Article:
• Water(hen) in the (bird) brain

    Water(hen) in the (bird) brain

    “Our good web-master once posted an article of mine on this website about attracting kingfishers to urban gardens LINK. “As a follow-up to that, I decided to do this...

  • The Birds of Singapore – an online book

    The Birds of Singapore – an online book

    In May 1943, GC Madoc published “An Introduction to Malayan Birds.” He wrote his manuscript in Singapore’s Changi Prison where he was interned when the country fell into the...

  • Videocam: A powerful tool for studying birds

    Videocam: A powerful tool for studying birds

    1. Collecting birds: In the 19th century the equipment needed to study birds was the gun. Another skill necessary was a good stuffing technique in order to preserve the specimens....

  • Documenting bird calls and songs

    Documenting bird calls and songs

    Many local birdwatchers are able to recognise the birds behind the songs. However, interest in most cases ends there except for a few who make basic recordings. Erik Mobrand...

  • Should attempts be made to tame wild birds?

    Should attempts be made to tame wild birds?

    The first part of the series by aviculturist Lee Chiu San deals with whether birds can be tamed and whether they will remain tamed. The second part looks at whether it is...

  • Postings your observations and images

    Postings your observations and images

    Why should you post your observations and images? Southeast Asian birds are poorly studied in terms of behaviour and ecology. By posting your observations (and this include...

  • Nature Society: The struggle for Singapore’s nature areas

    Nature Society: The struggle for Singapore’s nature areas

    The above paper has just been published. Nature in Singapore is a peer-reviewed, online journal that publishes articles on the flora and fauna (e.g., biology, botany, zoology,...

Southern Ground Hornbill

17 Oct 2008   in Hornbills No Comments »
Contributed by Winston Loong
Southern Ground Hornbill Southern Ground Hornbill (Bucorvus leadbeateri) is found in parts of Kenya, Burundi, Angola, Namibia, Botswana and South Africa. This is the largest and heaviest of the hornbills. The plumage is all black with white primary feathers that are apparent only when the bird flies, and that is infrequently and only when necessary. The male has red facial skin and an inflatable bright red throat skin (above). The female has a blue patch on the red throat skin. This hornbill is a... Read More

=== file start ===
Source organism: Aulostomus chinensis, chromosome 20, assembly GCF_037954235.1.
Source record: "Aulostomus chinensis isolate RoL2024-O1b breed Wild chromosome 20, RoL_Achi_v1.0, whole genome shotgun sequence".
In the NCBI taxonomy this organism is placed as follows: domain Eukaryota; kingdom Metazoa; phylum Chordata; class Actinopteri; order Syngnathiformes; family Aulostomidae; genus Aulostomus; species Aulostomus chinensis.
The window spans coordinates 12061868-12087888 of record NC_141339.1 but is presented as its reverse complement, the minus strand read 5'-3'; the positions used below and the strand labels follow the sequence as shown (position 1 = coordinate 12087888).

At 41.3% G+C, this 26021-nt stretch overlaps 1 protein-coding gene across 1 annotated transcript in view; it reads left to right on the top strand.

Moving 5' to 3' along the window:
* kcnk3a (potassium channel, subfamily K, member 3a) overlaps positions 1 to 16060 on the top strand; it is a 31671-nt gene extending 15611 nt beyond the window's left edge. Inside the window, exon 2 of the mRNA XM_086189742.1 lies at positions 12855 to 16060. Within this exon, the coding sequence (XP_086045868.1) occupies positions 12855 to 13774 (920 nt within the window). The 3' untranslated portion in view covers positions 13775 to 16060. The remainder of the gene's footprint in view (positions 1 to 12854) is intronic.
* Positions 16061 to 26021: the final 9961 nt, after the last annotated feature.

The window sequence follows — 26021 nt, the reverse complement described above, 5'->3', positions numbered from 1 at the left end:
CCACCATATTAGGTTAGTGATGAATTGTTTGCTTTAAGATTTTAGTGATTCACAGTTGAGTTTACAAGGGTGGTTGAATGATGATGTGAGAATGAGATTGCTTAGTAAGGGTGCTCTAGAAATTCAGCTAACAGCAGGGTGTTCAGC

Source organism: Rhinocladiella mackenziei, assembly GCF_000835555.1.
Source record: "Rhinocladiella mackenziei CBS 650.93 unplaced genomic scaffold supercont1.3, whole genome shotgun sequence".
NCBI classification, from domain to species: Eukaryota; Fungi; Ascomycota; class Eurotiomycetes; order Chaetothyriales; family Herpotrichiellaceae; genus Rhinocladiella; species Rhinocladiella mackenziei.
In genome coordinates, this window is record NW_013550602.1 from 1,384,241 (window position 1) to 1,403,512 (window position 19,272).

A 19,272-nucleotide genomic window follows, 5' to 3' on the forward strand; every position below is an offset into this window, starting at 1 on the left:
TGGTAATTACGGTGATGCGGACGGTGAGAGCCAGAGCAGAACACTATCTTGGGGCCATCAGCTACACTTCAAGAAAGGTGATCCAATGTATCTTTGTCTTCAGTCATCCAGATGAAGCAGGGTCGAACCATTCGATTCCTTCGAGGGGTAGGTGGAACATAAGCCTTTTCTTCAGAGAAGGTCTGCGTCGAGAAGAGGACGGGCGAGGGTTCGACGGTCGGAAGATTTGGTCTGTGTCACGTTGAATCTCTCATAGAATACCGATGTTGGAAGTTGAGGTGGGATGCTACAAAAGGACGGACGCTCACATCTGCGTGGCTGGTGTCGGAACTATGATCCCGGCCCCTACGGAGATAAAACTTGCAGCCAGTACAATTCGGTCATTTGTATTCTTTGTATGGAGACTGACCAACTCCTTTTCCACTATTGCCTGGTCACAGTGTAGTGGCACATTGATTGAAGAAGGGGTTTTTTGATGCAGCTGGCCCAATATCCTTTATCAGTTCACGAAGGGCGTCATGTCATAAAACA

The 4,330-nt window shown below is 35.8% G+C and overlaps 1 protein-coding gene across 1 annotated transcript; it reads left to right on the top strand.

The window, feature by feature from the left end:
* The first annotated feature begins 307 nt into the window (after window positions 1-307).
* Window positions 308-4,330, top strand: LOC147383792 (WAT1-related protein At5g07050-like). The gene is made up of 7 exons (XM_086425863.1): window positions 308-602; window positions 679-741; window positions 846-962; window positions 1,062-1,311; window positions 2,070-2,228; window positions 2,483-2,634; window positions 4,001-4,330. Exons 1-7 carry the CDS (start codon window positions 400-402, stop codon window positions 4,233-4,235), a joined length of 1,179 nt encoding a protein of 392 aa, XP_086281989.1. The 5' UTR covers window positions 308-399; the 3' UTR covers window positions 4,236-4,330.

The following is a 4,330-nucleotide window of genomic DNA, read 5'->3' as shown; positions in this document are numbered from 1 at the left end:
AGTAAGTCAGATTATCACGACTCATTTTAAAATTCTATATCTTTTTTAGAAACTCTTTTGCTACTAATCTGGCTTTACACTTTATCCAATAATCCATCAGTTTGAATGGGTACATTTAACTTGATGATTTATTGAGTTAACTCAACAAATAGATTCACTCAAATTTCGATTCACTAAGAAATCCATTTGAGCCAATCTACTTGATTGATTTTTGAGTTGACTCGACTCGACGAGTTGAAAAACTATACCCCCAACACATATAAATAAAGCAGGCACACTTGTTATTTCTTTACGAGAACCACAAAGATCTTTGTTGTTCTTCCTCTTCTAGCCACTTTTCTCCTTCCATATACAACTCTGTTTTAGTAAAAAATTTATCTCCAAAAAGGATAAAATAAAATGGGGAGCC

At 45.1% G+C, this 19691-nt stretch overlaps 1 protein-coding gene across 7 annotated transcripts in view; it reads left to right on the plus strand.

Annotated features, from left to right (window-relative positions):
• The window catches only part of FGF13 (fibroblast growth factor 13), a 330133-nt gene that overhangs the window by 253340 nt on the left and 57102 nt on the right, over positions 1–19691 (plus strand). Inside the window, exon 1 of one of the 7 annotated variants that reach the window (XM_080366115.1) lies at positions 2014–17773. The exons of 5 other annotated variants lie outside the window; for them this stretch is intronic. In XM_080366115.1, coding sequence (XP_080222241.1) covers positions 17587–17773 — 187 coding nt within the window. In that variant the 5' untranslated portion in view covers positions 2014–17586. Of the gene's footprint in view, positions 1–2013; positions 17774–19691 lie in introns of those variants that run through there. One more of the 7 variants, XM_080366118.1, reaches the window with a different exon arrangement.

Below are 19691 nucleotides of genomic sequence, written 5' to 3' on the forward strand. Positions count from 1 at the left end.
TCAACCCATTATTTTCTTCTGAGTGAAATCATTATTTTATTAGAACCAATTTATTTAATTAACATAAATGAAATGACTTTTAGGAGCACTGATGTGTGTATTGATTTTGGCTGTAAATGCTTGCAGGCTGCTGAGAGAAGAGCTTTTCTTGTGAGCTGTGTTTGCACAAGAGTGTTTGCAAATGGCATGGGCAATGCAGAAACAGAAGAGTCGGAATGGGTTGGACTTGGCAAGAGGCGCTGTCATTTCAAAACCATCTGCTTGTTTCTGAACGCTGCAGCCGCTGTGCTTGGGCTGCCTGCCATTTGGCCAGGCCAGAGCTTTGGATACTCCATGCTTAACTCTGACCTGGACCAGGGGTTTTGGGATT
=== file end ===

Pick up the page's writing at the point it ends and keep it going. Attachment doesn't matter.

Encounter with the Plain-pouched Hornbills of Perak

16 Oct 2008   in Migration-Migrants 1 Comment »
Contributed by Subaraj Rajathurai
Encounter with the Plain-pouched Hornbills of Perak “The Plain-pouched Hornbill (Aceros subruficollis) is considered a South-East Asian endemic by Robson (2000) with a distribution that includes Myanmar, Tenasserim, W & S Thailand and northern Peninsula Malaysia but Wells (1999), who calls this species the Tenasserim Hornbill, includes Assam in the species’s range. “Previously, only 9 species of hornbills were confirmed for Peninsula Malaysia. Then in 1992, Sutari Supari and Ho Hua Chew observed large numbers of... Read More

Blog Action Day 2008: Migrants

15 Oct 2008   in Migration-Migrants, Miscellaneous 1 Comment »
Contributed by YC
Blog Action Day 2008: Migrants The bulk of our migrants arrive during September through to November. Most come from the temperate north to escape the harsh winter and the resulting food shortage. Here in the south, they find greener pastures, to fatten up before returning to their breeding grounds from March to late May. The winter visitors stay for a few weeks to months while the passage migrants are here only for a few days before they continue their journey south. Besides birds, we also have other... Read More

Smooth Otter at Sungei Buloh Wetland Reserve

14 Oct 2008   in Miscellaneous 5 Comments »
Contributed by KC Tsang